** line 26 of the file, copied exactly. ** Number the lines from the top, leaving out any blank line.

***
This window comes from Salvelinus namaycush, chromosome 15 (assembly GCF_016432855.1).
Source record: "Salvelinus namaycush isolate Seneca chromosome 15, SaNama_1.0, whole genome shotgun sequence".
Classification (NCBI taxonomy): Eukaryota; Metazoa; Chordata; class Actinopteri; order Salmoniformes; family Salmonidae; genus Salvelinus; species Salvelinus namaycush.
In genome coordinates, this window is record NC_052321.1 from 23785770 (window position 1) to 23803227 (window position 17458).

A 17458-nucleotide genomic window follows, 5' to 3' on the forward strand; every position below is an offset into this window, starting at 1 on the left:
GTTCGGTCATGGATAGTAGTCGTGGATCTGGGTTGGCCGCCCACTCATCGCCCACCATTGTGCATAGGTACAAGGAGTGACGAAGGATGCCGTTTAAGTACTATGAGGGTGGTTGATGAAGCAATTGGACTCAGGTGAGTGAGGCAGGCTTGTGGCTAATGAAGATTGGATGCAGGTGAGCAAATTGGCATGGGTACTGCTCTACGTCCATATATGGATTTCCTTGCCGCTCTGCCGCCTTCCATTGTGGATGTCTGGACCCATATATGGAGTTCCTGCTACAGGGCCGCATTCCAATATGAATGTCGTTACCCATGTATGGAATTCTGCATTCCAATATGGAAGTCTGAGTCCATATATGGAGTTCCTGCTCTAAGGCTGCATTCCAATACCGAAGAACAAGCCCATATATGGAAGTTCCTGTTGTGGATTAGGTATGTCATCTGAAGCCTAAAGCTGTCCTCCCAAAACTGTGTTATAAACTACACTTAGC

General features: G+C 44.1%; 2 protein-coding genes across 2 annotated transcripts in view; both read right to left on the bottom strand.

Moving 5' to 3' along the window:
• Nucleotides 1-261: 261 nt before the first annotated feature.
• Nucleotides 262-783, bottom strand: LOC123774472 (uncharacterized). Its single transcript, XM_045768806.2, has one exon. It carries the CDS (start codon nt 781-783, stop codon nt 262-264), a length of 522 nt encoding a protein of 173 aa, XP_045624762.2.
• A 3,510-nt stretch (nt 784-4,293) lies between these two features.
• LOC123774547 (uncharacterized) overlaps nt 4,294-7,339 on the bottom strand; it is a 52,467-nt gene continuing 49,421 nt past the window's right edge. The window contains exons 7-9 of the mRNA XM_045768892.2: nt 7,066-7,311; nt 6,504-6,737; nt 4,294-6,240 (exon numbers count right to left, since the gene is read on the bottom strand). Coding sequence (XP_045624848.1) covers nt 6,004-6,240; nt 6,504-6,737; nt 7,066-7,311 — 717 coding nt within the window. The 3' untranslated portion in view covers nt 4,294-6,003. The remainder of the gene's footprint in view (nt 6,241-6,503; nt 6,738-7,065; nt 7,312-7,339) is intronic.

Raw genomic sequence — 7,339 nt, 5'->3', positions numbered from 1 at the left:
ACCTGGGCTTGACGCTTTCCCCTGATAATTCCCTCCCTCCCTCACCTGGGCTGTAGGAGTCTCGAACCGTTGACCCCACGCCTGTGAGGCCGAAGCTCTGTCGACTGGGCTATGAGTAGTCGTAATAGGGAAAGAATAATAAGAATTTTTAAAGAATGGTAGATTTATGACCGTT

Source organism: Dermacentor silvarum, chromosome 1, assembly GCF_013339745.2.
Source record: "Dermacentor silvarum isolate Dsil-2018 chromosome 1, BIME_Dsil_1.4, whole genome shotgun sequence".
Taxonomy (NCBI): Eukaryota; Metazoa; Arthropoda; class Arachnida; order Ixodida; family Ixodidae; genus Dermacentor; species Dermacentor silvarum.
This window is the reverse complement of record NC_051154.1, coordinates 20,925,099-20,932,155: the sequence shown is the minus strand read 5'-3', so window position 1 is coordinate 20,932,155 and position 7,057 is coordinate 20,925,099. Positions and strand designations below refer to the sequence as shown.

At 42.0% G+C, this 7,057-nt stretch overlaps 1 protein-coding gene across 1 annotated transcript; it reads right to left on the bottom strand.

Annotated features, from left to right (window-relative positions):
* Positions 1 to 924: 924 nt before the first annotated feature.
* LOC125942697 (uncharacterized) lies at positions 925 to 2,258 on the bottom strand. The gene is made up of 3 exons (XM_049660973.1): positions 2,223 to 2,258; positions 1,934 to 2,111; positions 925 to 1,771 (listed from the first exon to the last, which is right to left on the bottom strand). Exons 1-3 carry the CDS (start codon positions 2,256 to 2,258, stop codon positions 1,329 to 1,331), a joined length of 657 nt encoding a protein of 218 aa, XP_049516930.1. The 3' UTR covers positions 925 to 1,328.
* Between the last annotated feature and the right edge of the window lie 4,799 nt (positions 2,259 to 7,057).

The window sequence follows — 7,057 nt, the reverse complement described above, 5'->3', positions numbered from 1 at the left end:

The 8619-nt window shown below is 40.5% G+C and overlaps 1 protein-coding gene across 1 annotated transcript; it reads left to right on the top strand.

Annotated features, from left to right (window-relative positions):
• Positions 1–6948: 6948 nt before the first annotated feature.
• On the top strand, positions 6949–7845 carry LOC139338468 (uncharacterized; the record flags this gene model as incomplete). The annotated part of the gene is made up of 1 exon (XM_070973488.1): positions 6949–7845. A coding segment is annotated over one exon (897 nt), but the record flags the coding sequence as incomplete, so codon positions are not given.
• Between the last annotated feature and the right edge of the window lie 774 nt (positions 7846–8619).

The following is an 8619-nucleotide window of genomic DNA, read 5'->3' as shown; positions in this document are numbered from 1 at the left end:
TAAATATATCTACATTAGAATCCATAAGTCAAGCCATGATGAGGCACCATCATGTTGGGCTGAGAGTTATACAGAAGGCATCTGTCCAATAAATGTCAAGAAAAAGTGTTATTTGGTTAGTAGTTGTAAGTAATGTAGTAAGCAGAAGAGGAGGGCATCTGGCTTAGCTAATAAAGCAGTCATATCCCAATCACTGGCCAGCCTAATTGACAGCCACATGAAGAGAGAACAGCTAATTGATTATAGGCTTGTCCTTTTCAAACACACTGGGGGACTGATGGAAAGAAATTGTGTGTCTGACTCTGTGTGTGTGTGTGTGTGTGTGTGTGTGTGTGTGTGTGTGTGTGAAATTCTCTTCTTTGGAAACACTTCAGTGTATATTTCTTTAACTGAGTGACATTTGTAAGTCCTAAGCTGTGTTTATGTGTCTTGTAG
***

Annotated features, from left to right (window-relative positions):